Rep. Steve Chabot boiled concerns about the complex Compliance, Safety, Accountability program down to a simple question: “If I’m at a traffic light and someone slams into the back of me, am I held responsible — yes or no?”
The answer, the Ohio Republican found, is “yes.” A trucking company would be considered responsible for such an accident under the CSA’s current safety measurement system, even if investigators found the trucker wasn’t at fault.
That led Chabot and other members of the House Small Business Committee to question where, in fact, accountability lies in the Federal Motor Carrier Safety Administration’s controversial CSA initiative, the cornerstone of federal efforts to improve motor carrier safety and reduce truck-related crashes and fatalities.
“How can you hold somebody accountable for something that is not their fault? It is patently unfair,” said Rep. Jeff Landry, R-La., a vocal critic of the FMCSA who repeatedly challenged Deputy Administrator Bill Bronrott at a July 11 hearing.
The hearing raised the drumbeat against the CSA program and its safety measurement system, or how it’s being rolled out, another notch. The drumming got even louder last week as the Alliance for Safe, Efficient and Competitive Truck Transportation — a group that includes small trucking operators, brokers and shippers — filed a lawsuit against the FMCSA in the U.S. Court of Appeals.
The lawsuit challenges guidance the FMCSA issued to shippers, brokers and truckers on May 16 about how to use the Behavior Analysis and Safety Improvement Categories scores — known as BASICs — published for each carrier on the CSA Web site.
The safety measurement system has emerged as the key issue for those affected by the CSA — from how data in the system is used to calculate BASICs to whether those scores should be public.
“ASECTT members believe SMS methodology is a work in progress, unapproved for the agency’s own use in making safety fitness determinations,” Tom Sanderson, president of ASECTT and CEO of logistics company Transplace, said in a statement.
At the hearing, Bronrott defended the CSA, stressing the FMCSA is still working on the SMS and a new safety fitness determination system to replace the audit-based satisfactory, conditional and unsatisfactory ratings issued under the SafeStat system. A long-awaited rule-making is slated for early next year, he said.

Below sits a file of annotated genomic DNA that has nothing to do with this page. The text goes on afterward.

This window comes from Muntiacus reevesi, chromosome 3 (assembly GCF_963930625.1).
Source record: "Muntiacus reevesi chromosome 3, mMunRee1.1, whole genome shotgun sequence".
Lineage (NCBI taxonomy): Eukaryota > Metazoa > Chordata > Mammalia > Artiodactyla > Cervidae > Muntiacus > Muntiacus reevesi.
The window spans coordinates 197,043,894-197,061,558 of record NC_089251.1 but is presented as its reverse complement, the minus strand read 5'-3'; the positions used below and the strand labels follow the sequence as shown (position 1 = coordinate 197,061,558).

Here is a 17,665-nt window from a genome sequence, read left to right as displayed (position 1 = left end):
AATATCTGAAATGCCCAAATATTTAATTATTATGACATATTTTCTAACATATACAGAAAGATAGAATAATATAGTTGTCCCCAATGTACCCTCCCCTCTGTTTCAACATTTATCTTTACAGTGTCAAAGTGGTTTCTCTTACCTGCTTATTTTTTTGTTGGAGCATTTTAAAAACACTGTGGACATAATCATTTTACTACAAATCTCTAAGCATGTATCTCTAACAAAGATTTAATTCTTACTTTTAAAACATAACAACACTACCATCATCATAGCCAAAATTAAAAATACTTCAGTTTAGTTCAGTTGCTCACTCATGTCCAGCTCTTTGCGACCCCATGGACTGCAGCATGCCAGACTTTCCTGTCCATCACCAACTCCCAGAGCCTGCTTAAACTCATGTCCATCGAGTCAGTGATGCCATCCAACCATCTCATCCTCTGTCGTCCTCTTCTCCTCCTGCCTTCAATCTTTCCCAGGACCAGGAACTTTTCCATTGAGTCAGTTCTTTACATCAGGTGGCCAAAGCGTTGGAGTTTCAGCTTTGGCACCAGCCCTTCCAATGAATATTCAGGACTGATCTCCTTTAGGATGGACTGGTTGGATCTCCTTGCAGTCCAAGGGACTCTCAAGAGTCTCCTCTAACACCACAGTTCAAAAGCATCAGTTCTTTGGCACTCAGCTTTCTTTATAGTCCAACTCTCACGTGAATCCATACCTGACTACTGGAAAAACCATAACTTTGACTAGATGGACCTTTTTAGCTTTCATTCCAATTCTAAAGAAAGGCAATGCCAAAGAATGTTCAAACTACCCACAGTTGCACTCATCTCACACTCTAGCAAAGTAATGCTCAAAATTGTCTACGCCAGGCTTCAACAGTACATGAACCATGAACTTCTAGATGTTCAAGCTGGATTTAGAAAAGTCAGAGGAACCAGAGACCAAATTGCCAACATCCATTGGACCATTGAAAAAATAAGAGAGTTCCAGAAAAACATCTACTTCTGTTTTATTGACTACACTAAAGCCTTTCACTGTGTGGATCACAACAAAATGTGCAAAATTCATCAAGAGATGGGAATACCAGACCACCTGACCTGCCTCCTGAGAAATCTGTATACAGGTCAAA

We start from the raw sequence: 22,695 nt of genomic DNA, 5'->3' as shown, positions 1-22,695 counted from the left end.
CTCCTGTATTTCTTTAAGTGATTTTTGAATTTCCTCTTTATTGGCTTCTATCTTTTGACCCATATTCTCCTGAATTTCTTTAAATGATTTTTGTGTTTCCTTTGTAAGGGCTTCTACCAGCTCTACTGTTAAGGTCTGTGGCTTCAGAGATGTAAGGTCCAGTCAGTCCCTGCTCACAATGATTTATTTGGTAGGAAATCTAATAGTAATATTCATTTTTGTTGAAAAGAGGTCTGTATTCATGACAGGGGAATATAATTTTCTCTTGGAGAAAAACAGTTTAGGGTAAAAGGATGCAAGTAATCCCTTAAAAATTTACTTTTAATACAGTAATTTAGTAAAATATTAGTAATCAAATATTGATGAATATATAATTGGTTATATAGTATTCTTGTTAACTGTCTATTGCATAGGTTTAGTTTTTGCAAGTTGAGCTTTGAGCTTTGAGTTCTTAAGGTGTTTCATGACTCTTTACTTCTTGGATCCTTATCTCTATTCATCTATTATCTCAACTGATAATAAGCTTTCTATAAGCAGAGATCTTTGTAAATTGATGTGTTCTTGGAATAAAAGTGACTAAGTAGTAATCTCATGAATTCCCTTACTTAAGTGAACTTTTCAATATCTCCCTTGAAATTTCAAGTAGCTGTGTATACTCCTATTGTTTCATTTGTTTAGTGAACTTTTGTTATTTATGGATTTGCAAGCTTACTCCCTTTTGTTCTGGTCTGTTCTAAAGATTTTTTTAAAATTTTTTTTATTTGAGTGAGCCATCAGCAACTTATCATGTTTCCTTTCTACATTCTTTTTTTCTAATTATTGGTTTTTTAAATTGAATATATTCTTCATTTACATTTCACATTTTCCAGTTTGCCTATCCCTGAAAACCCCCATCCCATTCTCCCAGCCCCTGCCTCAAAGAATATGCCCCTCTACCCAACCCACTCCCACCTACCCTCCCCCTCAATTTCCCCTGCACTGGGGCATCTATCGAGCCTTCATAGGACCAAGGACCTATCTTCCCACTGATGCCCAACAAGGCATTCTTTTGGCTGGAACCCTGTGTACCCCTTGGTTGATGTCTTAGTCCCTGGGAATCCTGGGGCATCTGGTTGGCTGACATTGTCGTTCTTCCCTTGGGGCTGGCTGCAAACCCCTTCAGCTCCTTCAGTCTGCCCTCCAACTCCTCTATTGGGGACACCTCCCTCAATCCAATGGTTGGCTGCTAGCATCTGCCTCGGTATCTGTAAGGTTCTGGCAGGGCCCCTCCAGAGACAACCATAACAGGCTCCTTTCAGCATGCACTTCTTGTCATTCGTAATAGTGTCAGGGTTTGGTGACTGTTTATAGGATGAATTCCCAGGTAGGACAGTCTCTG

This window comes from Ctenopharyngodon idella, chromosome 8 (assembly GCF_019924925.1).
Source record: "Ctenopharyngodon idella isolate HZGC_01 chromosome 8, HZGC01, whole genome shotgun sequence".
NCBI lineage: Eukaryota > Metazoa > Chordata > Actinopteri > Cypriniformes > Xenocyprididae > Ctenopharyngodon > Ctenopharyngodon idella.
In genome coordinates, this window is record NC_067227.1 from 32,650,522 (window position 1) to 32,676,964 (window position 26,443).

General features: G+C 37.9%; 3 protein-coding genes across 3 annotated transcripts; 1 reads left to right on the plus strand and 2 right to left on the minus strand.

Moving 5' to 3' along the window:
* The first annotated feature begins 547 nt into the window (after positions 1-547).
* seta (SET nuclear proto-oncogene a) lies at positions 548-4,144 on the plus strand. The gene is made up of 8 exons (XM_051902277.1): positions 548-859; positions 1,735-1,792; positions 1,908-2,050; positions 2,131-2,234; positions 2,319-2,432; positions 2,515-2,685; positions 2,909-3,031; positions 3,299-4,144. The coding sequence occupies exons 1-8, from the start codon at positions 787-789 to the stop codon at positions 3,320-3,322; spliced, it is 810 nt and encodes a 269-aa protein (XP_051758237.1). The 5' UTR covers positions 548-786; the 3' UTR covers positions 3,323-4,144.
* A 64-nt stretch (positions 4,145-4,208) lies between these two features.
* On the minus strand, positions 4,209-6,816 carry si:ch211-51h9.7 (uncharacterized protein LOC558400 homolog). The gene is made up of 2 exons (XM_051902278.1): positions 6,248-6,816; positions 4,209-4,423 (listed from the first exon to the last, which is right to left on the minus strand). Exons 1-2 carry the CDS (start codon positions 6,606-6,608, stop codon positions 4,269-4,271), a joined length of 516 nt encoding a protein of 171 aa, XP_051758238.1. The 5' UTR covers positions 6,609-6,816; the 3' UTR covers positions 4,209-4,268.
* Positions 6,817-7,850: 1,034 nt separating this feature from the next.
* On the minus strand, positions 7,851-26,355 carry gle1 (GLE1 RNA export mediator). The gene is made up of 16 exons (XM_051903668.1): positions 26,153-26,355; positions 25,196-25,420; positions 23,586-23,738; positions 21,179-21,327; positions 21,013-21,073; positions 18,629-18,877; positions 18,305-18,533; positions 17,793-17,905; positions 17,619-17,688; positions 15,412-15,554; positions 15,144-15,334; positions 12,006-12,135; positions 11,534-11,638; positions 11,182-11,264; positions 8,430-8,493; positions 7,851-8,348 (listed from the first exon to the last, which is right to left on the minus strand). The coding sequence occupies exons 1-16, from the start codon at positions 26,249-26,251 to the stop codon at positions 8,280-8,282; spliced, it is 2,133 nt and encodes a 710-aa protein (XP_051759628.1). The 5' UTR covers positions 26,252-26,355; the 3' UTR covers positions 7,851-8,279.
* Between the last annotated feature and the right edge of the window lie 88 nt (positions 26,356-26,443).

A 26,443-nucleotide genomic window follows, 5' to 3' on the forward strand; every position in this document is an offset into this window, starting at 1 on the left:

“We know that CSA is working,” Bronrott said at the start of the hearing. “Last year, under CSA, truck and bus violations decreased by 8 percent and driver violations decreased by 12 percent. This is the largest drop in commercial vehicle and driver safety violation rates in a decade. CSA is allowing the agency to reap these safety benefits with less interruption to a carrier’s business operations.”
Republicans on the committee attacked the FMCSA, however, not just for the way it’s rolling out the CSA but also because of plans to require truckers to replace paper logbooks with electronic onboard recorders. Democrats, led by ranking member Rep. Nydia M. Velazquez of New York, raised the issue of driver pay and how it might be linked to safety. But crash weighting under the SMS was the big issue.
“We’re going to have to study this,” Bronrott told the committee. “We’re going to take this next year to thoroughly turn this inside out and report back to you.” Some members of the committee, however, weren’t thrilled with having to wait until July 2013, and neither were truckers and brokers who testified at the hearing.
In its current form, the program “is oppressive and punitive,” said Daniel Miranda, an owner-operator who runs Hit ’Em Hard Transportation in Elverta, Calif.
“CSA, though well-intentioned, is filled with flaws,” said Miranda, who testified for the Owner-Operator Independent Drivers Association. “Just a few minor violations can send your score skyrocketing,” an effect he experienced.
With the CSA, “the agency has created a heavy burden for American business,” said Jeff Tucker, CEO of freight brokerage Tucker Worldwide in Cherry Hill, N.J. “FMCSA hasn’t told us what BASIC score is unsafe, or who not to use. But they have given accident lawyers jet fuel for their negligent hiring lawsuits.”
Because CSA grades carriers on a curve, Tucker said it’s impossible for brokers or shippers to determine on their own which carriers are unsafe using BASIC scores. “There will always be a number of carriers with at least one alert,” he said.
And the vast majority of active carriers — those with operating authority, a motor carrier number and active insurance coverage — don’t have a BASIC score or safety fitness rating, according to Tucker Worldwide affiliate QualifiedCarriers.com.
“We ask FMCSA to define who the high-risk carriers are, name them in a file and send it to the public,” Tucker said, a step that could protect brokers and shippers from vicarious liability claims. “We will stop using those carriers overnight.”
The campaign against the CSA is likely to simmer in Congress this year. The courts — and this November’s elections — may play a decisive role in its future.